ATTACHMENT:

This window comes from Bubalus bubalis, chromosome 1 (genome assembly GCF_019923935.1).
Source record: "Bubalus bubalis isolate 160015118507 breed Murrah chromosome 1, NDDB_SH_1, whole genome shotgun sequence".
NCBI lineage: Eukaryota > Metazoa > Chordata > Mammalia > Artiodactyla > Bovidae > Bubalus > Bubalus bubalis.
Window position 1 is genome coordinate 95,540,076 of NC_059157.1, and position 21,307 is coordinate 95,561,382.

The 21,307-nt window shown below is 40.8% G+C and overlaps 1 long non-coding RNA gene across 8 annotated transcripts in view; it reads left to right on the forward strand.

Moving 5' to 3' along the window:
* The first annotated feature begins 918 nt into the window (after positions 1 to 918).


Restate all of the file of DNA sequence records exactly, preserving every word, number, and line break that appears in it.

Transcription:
This window comes from Bubalus bubalis, chromosome 1 (genome assembly GCF_019923935.1).
Source record: "Bubalus bubalis isolate 160015118507 breed Murrah chromosome 1, NDDB_SH_1, whole genome shotgun sequence".
NCBI lineage: Eukaryota > Metazoa > Chordata > Mammalia > Artiodactyla > Bovidae > Bubalus > Bubalus bubalis.
Window position 1 is genome coordinate 95,540,076 of NC_059157.1, and position 21,307 is coordinate 95,561,382.

The 21,307-nt window shown below is 40.8% G+C and overlaps 1 long non-coding RNA gene across 8 annotated transcripts in view; it reads left to right on the forward strand.

Moving 5' to 3' along the window:
* The first annotated feature begins 918 nt into the window (after positions 1 to 918).